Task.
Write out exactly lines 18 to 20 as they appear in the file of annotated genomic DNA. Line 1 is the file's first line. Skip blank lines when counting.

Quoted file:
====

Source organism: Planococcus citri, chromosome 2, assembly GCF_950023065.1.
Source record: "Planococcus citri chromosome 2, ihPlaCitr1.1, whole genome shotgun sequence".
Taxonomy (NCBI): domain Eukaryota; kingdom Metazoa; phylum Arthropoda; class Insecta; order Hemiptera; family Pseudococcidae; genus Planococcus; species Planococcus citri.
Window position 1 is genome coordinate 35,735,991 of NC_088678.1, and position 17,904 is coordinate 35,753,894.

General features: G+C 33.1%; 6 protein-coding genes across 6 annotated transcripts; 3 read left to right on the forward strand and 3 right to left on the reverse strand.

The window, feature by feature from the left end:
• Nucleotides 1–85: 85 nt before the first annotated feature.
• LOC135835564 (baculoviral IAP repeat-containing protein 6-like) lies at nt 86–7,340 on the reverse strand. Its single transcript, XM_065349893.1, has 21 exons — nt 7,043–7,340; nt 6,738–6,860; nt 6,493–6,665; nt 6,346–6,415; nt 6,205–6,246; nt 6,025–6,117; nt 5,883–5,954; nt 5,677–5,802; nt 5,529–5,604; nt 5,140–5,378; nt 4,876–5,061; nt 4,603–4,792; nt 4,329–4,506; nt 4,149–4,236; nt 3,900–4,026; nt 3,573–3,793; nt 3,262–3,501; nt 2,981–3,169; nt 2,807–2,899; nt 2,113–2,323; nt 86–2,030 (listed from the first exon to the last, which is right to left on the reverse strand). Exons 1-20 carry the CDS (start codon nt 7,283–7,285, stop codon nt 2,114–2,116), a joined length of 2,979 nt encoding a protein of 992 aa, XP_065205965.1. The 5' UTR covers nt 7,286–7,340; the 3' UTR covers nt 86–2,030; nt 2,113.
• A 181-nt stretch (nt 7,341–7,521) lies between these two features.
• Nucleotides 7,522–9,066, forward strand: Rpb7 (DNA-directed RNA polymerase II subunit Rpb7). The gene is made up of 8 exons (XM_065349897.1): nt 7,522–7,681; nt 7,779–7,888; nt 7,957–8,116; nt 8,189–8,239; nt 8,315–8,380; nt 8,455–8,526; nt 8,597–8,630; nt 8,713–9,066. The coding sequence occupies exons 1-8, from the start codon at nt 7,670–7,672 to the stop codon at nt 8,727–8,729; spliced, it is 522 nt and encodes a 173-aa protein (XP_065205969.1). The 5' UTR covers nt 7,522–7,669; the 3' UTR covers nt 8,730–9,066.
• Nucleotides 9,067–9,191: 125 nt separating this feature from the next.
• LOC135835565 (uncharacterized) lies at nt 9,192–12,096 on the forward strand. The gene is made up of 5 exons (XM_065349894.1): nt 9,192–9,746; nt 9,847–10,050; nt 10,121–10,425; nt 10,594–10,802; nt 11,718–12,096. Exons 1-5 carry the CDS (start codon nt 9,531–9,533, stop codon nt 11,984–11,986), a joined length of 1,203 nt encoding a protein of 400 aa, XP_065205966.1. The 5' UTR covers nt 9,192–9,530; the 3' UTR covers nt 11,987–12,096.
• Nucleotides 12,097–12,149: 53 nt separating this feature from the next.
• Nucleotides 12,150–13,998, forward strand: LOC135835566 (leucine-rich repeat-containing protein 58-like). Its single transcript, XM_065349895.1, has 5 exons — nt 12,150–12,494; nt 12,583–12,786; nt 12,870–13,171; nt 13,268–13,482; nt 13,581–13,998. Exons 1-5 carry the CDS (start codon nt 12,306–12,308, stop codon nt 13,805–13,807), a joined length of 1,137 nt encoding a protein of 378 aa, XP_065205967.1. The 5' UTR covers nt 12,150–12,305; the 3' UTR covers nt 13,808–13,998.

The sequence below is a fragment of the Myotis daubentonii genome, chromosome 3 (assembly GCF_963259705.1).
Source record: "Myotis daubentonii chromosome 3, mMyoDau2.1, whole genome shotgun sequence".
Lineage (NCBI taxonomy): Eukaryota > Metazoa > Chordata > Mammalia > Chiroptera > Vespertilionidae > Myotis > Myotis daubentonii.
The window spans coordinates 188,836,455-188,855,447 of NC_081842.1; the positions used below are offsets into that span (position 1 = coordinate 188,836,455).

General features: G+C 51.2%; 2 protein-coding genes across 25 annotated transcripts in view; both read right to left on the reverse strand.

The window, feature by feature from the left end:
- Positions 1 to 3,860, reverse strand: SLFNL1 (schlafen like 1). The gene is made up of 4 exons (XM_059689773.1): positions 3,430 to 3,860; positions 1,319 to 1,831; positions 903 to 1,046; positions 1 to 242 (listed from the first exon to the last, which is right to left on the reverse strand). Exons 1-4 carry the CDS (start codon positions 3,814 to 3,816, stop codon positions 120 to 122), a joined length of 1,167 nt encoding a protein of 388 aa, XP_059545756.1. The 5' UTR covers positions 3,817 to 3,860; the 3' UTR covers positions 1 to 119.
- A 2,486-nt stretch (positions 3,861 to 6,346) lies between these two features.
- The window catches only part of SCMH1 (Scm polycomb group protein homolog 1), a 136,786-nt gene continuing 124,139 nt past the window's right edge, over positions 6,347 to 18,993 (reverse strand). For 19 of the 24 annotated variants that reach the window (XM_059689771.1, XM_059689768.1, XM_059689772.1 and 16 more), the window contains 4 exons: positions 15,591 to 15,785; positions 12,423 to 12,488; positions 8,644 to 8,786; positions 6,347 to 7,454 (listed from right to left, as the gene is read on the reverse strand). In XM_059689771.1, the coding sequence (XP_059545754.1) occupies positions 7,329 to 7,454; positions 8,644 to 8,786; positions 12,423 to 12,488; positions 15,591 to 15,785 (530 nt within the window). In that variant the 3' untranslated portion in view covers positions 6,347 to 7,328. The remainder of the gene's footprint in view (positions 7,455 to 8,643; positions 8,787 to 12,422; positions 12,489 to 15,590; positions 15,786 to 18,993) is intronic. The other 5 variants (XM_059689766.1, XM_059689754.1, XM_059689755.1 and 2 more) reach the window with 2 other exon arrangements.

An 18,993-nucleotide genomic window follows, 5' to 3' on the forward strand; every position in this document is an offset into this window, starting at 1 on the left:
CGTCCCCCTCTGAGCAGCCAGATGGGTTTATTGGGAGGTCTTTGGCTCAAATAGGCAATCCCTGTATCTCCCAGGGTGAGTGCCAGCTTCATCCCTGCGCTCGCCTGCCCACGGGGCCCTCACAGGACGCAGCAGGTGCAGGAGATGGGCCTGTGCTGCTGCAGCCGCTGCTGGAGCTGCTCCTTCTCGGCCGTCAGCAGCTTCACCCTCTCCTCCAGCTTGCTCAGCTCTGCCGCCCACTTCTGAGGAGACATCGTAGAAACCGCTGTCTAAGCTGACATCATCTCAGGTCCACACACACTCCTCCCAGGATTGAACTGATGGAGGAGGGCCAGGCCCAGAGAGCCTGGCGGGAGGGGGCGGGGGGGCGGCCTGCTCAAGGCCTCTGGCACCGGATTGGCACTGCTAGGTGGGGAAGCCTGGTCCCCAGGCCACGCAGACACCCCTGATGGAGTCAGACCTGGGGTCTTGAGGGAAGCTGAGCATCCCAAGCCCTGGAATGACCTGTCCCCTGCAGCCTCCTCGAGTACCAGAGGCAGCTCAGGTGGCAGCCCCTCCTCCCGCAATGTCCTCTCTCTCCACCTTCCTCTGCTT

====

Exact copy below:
The window spans coordinates 188,836,455-188,855,447 of NC_081842.1; the positions used below are offsets into that span (position 1 = coordinate 188,836,455).

General features: G+C 51.2%; 2 protein-coding genes across 25 annotated transcripts in view; both read right to left on the reverse strand.

The window, feature by feature from the left end: